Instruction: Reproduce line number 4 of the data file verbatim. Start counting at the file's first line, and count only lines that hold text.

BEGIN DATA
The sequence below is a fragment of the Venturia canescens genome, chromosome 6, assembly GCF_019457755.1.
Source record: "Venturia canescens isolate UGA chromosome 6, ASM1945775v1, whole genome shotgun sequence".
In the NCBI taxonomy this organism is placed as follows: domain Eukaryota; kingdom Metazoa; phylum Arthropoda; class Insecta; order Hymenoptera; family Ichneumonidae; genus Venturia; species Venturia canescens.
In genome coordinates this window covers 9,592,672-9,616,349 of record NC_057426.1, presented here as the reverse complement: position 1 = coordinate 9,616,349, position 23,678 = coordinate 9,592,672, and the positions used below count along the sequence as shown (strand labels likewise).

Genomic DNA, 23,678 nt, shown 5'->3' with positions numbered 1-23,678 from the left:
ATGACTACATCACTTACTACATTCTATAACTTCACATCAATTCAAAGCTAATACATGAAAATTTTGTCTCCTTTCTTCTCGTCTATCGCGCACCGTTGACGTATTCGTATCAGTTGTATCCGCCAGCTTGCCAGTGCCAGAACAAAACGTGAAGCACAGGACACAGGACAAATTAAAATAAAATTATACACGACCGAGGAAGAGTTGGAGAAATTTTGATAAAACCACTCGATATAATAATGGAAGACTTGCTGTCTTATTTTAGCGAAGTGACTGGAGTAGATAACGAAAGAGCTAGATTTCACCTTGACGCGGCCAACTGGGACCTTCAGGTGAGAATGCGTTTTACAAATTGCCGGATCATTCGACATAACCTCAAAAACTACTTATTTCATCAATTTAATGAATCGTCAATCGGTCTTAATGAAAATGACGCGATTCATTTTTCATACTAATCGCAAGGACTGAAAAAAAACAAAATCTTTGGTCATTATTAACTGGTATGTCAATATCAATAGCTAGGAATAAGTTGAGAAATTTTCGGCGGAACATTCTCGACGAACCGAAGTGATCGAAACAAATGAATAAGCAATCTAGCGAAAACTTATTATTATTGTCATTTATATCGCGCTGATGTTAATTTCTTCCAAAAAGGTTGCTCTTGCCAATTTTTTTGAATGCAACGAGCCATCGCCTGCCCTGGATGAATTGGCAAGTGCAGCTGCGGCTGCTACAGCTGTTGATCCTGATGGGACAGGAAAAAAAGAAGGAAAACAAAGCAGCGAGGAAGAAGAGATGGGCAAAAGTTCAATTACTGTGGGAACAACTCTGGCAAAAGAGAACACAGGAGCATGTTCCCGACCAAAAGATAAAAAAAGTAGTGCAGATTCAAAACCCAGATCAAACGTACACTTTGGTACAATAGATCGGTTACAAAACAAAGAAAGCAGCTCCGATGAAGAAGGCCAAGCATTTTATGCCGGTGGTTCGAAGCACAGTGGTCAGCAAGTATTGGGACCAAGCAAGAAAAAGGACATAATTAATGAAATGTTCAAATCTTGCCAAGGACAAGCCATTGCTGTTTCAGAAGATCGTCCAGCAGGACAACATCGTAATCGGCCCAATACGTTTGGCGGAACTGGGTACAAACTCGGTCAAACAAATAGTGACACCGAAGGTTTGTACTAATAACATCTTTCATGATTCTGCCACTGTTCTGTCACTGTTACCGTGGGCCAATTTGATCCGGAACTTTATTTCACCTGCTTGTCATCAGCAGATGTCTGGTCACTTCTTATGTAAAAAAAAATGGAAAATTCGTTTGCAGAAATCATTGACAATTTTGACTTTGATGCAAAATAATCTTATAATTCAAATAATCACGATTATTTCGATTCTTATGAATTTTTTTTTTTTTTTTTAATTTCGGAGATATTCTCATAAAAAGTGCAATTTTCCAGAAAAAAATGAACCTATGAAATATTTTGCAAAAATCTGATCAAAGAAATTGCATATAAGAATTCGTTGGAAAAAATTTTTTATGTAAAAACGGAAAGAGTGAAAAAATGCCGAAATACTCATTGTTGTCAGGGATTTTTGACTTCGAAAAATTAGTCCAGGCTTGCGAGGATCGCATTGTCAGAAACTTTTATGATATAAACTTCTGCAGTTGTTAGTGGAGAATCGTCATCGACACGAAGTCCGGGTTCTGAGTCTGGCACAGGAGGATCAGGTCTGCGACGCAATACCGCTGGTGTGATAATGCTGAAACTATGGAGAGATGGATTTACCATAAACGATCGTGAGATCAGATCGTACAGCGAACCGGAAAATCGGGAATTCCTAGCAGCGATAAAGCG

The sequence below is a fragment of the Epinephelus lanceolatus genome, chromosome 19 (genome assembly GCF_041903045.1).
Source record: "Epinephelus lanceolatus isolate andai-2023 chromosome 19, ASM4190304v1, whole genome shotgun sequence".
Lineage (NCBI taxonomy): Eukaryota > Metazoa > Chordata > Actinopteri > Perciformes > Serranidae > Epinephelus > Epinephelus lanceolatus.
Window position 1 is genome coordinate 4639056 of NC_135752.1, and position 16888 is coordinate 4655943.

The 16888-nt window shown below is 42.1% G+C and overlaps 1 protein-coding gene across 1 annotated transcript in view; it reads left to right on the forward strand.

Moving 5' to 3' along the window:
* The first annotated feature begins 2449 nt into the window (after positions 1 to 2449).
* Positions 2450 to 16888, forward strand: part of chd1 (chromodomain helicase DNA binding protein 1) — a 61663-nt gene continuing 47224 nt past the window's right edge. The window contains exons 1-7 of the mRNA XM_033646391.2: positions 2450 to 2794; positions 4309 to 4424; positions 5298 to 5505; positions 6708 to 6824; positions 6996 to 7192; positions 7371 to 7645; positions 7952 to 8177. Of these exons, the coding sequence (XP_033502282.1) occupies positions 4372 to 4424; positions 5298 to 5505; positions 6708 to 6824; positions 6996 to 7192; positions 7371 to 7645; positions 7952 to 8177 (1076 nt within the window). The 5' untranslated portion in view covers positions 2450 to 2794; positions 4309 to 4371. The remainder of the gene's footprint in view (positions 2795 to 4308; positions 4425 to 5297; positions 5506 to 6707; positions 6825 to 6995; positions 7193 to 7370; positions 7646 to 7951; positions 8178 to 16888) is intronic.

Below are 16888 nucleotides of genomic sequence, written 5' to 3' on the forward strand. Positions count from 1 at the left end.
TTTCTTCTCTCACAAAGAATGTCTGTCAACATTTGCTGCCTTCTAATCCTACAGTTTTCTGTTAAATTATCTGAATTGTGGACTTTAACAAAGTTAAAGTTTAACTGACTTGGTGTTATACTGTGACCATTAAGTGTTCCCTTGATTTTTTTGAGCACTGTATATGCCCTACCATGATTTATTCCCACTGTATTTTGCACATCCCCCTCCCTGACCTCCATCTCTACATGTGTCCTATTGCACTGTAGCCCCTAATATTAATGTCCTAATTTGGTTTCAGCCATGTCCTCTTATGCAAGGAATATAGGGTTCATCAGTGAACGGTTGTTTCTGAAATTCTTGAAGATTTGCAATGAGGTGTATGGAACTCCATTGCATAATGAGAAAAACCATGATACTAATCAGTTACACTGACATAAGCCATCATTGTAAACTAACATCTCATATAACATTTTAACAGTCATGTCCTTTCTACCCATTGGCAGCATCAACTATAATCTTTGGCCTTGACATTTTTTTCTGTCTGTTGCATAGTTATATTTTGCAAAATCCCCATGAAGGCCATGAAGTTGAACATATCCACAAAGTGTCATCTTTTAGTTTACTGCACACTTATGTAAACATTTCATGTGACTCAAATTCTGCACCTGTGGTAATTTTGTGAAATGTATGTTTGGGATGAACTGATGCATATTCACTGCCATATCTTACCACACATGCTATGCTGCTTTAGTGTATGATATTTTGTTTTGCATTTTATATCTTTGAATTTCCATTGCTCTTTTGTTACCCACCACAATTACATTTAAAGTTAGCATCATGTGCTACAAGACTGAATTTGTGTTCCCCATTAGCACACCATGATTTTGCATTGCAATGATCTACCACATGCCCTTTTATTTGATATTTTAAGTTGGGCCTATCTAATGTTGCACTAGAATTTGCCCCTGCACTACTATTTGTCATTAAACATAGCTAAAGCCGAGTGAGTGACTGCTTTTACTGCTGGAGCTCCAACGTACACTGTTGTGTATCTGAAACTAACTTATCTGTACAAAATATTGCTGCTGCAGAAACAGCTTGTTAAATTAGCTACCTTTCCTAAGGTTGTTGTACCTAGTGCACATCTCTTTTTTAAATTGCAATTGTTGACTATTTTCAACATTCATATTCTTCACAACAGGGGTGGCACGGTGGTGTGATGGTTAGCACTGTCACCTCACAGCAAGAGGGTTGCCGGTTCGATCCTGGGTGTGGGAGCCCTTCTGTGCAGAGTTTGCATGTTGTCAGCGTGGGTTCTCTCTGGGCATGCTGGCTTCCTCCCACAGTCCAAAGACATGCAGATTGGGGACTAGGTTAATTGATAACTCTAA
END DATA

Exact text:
In genome coordinates this window covers 9,592,672-9,616,349 of record NC_057426.1, presented here as the reverse complement: position 1 = coordinate 9,616,349, position 23,678 = coordinate 9,592,672, and the positions used below count along the sequence as shown (strand labels likewise).